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Re: [ide-dev] Some Infos About Oomph

Am 29.01.2015 um 08:16 schrieb Mickael Istria:
On 01/28/2015 08:39 PM, Doug Schaefer wrote:

Well, no, the experience I’m looking for is the one I got recently installing the community edition of Visual Studio and had when installing Xcode. They just give you everything at a push of a button. Big, yes, 5+ Gig big, but a pretty good experience and bloat isn’t really noticeable once you’re going.
I agree with Doug.
I don't think people want to deal with multiple instances of their IDE, they want only one, which adapts to the current activity to show relevant stuff.
I'd be careful with assumptions about what all people want to do or not. It's more likely that some people want to use a single IDE with many different extra tools and some people want dedicated IDEs for their workspaces. That's why Oomph is carefully designed to make them all happy.

Personally I'm (and many people who started using Oomph are) totally cured of keeping a single uber-IDE intact. In many cases it's just not possible to install certain tools together and in some cases it seems possible but leads to bad results.

But again, Oomph is designed explicitely to not interfere with how users are used to work with Eclipse.

We have perspectives for that in Eclipse IDE, and if you look at reports from new enthusiast Eclipse users, that's something they love.
The questions "what is all installed together?" and "how is all that presented in the UI?" seem orthogonal to me.

Personally I use perspectives very sparingly because I hate to constantly switch between them and lose most of the functionality that I'll need in the next moment. I can usually avoid all but a development perspective (often Java) and the Debug perspective. But hey, Eclipse is also designed to make us all happy.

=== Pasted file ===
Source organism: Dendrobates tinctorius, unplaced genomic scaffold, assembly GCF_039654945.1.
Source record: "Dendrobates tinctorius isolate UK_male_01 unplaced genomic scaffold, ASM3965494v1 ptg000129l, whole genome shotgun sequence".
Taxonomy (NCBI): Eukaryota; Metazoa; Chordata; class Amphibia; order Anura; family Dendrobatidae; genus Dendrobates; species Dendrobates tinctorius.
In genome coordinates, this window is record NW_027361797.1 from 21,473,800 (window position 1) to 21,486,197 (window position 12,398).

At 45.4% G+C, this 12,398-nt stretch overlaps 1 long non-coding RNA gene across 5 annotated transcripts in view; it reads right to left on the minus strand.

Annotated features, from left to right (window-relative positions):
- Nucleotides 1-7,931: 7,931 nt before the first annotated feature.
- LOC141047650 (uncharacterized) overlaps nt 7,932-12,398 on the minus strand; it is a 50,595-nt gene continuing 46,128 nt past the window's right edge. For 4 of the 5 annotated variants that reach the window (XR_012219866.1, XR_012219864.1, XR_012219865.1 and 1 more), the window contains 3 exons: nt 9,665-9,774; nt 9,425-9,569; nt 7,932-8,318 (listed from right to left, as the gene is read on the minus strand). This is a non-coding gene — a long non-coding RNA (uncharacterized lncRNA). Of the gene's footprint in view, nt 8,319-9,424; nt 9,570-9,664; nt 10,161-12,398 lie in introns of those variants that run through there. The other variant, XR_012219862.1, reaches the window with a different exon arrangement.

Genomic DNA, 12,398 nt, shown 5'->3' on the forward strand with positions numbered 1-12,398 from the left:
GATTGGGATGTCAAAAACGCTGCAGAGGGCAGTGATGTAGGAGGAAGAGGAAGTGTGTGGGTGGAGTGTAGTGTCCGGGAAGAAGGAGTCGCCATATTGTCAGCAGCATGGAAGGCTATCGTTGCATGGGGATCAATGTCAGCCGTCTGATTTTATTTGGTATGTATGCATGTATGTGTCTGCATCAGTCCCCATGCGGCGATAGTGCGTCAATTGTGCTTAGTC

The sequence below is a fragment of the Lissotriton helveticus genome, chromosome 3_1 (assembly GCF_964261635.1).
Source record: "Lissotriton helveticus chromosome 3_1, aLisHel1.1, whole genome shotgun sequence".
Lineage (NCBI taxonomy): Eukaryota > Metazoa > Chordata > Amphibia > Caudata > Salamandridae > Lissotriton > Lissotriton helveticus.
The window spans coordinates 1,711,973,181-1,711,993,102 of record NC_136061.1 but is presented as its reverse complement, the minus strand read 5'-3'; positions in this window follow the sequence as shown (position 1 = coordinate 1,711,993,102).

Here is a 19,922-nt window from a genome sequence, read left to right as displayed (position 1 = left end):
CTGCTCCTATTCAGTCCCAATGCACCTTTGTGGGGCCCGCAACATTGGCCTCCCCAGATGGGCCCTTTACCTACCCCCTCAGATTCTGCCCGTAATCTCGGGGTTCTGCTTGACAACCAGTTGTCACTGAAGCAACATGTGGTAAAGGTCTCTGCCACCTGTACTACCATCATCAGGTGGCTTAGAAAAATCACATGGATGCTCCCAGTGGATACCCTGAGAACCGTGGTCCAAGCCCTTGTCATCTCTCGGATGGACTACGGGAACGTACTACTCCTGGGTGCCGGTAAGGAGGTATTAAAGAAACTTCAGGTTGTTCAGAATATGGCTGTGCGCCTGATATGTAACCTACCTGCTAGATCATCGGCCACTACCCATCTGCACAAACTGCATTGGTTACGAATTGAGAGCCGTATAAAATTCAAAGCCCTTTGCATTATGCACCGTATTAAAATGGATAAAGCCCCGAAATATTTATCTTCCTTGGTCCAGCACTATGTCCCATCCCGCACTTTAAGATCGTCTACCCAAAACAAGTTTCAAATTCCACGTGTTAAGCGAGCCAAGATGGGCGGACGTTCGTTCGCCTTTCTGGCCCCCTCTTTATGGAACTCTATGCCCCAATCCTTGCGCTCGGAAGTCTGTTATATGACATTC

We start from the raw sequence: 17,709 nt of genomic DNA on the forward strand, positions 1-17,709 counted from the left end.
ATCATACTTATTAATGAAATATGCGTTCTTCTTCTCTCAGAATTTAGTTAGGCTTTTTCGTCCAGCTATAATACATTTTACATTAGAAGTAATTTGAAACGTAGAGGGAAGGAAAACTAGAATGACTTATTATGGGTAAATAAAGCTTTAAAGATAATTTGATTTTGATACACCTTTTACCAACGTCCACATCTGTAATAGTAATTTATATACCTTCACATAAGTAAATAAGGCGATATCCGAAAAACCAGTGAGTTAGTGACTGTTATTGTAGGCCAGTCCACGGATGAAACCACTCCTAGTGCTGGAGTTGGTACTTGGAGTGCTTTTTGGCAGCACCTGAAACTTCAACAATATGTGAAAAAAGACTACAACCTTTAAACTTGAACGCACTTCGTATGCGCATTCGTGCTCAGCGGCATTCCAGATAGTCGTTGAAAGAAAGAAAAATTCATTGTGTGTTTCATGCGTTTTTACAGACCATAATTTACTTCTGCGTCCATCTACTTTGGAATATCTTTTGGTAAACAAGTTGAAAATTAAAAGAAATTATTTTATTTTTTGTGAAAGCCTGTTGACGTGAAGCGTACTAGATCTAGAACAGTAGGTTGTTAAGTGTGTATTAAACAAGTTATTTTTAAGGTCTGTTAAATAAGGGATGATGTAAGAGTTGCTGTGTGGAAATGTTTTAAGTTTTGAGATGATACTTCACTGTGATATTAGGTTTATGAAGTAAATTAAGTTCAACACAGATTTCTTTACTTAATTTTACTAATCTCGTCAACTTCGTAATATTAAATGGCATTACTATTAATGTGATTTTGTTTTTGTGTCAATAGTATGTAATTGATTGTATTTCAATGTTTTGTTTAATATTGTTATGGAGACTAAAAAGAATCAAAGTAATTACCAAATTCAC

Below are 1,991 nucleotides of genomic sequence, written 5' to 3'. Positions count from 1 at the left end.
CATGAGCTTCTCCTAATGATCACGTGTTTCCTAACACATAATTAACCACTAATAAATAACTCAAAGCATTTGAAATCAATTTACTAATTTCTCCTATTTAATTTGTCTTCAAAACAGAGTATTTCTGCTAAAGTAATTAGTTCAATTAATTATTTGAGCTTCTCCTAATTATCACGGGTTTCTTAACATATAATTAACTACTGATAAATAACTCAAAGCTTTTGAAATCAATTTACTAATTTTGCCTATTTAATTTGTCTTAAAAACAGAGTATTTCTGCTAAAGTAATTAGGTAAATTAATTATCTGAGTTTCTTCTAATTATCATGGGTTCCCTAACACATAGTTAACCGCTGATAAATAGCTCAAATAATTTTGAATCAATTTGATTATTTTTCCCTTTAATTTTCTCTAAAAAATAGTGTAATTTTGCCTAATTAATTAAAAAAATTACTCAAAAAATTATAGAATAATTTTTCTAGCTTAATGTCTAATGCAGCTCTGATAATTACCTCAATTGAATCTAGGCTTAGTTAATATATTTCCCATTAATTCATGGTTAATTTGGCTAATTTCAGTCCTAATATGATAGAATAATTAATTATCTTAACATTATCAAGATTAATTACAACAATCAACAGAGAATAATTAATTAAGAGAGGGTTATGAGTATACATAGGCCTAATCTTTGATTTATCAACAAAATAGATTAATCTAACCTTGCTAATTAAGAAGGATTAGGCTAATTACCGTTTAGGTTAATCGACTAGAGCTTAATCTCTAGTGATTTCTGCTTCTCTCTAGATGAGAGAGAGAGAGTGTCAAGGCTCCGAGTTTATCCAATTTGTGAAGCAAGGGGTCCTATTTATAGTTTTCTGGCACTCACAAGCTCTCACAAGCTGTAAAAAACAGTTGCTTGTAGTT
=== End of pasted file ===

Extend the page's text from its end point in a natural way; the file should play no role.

All due respect to Oomph initiative on that point, I don't believe that end-users want to be able to provision multiple IDEs, or want multiple IDEs in general.
Oomph doesn't inhibit that.

Defining and maintaining one IDE per project or language is more something that project teams might like in order to make sure their users get the right stuff, but it's not an end-user's dream.
I don't understand how (or for what purpose) you divide our users into "project team members" and "end-users". I imagine that our users could be divided into some that share their code with others and some that don't. Those that don't today might want to do so in the future. In any case I think that how many IDEs a user installs is her personal choice. Eclipse and Oomph support all possible options.

But if we’re not going to do that, I’m just thinking, by only offering install of Eclipse Packages one at a time, you’re not really getting much more benefit than you have with the existing Downloads page. There are a few discussions happing here and there in bugzilla about people wanting a more flexibly way to pick and chose content at install time. And again, this is a feature that most installers provide for you.
Profiles are cool and everything, and we can certainly use them here to help our co-ops get up and running faster for example (which is why we were looking at Oomph earlier), but that’s an advanced use case. I’m more concerned about the new user at the moment and how we can ease them into Eclipse with a great install experience, or at least a familiar one, and give them easy access to all the great plug-ins in our ecosystem.
IMO, giving flexibility is "just" a matter of giving an introduction to the Eclipse release train and marketplace when user start IDE for the first time. An introduction video on the welcome page or a wizard with screenshots of how to browse the release train and marketplace might be sufficient. Then suggesting users some automated actions (such as "Do you want to install your Marketplace favourites in your IDE") would be nice. I don't think the installer as it is now would help users to know better what they want and what's available.
I agree in that Oomph keeps at least the status quo and in many aspects offers way more than that.

Many ideas in this thread go way beyond the status quo of Eclipse. These ideas should be broadly discussed and eventually implemented by someone. I'm sure that Oomph's infrastructure (based on composable profiles) is a good foundation for the implementation of some of these ideas. This assumption is backed by the fact that Yatta chose Oomph as the foundation for their cool profile hosting and sharing service, which will also be connected to the market place (Carsten, please correct me if needed).

Oomph profiles are interesting, but since Oomph is targeting project teams
Oomph is targeting all Eclipse users.

who want to define a project-specific IDEs (including SCM repos, target-platforms and other, that cannot be packaged properly as RCP),
That's certainly a very interesting capability but not the only one.

I have the feeling that it's an overkill technology for the goal of providing easier 1st experience with the "generic" Eclipse IDE.
What exactly is the overkill and what alternative would you suggest?



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